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The rebec (sometimes rebeck and originally various other spellings) is a bowed string musical instrument. In its most common form, it has three strings and is played on the arm or under the chin, like a violin. It was particuarly popular in the 15th and 16th centuries.

The instrument is European, but probably developed from the Arabic instrument, the rabab. The rebec was first referred to by name around the beginning of the 14th century, although instruments very similar to it had been played since around the 10th century.

The rebec comes in a variety of slightly different forms, but is typically pear-shaped, with no clear division between the body and neck of the instrument, both being carved from the same single piece of wood. The body of the instrument is bowl-shaped, although the degree to which it is curved or flat can vary from instrument to instrument.

The rebec originally came in two basic forms: a wider instrument played under the chin; and a relatively narrower instrument which was rested on the player's thigh and played with the bow in an underhand position, like the viol. The under-the-chin technique had become predominant by the 15th century or so, but the instrument was narrower than before, and the bowl of the body less pronounced.

The number of strings on the rebec varies from one to five, although three is the most common number. The strings are often tuned in fifths, although this tuning is by no means universal. The instrument was originally in the treble range, like the violin, but later larger versions were developed, such that by the 16th century composers were able to write pieces for consorts of rebecs, just as they did for consorts of viols. However, the viol came to replace the rebec, and the instrument was little used beyond the renaissance period.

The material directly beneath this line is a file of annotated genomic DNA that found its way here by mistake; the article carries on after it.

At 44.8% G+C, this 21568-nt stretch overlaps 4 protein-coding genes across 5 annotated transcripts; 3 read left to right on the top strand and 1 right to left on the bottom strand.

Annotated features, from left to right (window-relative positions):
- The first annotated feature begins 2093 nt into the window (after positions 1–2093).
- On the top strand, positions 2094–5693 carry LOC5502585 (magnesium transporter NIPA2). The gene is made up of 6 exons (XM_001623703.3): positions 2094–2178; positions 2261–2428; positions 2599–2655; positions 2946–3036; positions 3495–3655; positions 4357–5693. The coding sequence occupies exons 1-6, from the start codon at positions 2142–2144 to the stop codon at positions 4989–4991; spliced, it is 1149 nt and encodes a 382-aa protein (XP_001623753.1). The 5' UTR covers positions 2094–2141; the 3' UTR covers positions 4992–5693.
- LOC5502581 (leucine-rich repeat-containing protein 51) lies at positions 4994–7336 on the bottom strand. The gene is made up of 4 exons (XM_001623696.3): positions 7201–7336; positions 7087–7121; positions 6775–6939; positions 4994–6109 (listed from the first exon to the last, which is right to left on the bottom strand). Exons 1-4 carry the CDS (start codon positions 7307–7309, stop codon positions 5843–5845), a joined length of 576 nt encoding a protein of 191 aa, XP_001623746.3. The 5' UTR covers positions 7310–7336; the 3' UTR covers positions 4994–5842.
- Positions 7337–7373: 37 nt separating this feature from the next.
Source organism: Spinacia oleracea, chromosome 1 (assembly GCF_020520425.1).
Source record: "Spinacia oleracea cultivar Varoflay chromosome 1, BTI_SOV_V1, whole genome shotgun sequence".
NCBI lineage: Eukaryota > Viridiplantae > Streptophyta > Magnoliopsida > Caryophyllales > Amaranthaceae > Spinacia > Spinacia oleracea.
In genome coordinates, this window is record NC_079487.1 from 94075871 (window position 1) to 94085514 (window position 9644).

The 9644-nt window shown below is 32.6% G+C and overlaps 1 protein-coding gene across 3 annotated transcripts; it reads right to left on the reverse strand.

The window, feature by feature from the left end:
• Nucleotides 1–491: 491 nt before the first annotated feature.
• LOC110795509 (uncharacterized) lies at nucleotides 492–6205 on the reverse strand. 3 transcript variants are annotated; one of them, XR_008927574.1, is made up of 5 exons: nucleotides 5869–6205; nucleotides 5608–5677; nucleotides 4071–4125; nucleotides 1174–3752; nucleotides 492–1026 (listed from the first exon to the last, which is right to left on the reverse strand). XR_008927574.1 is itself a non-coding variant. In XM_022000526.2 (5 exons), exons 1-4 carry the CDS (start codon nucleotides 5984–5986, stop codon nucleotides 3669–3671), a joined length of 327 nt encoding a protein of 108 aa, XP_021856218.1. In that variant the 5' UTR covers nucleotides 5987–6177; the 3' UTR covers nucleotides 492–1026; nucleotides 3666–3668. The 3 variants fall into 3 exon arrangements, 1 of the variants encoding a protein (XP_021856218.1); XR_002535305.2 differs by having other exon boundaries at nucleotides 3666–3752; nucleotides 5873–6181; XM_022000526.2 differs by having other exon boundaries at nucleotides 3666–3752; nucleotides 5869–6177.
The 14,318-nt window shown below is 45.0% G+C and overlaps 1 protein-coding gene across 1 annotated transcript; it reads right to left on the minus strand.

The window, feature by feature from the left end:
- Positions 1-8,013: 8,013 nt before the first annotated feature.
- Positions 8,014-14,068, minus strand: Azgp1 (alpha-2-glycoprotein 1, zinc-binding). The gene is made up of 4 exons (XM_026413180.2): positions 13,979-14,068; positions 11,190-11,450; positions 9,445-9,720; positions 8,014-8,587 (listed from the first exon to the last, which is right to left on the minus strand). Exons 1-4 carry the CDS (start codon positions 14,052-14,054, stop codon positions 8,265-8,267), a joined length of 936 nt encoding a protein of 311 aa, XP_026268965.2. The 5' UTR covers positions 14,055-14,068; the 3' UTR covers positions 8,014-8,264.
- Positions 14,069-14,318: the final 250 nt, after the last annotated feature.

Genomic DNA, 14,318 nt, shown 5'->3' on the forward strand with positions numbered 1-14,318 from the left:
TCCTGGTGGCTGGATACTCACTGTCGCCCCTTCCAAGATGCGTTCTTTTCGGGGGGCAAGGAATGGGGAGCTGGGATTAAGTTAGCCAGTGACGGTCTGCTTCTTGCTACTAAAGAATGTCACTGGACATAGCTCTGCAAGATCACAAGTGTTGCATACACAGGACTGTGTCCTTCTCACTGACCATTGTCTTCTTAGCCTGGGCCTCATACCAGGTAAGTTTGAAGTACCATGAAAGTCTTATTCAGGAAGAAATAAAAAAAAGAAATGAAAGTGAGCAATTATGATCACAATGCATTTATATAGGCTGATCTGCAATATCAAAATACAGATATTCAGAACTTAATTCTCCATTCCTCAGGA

The instrument did remain in use by dance masters until the 18th century, however, often being used for the same purpose as the kit, a small pocket sized violin. The rebec also continued to be used in folk music, especially in eastern Europe.

A rebec featured prominently in one of Ellis Peters's (12th century) Brother Cadfael stories: Liliwin, the title character of The Sanctuary Sparrow, earned his living by playing that instrument. His was damaged by a mob that accused him of murder, but it was repaired by one of the monks and returned to him at the end of the story.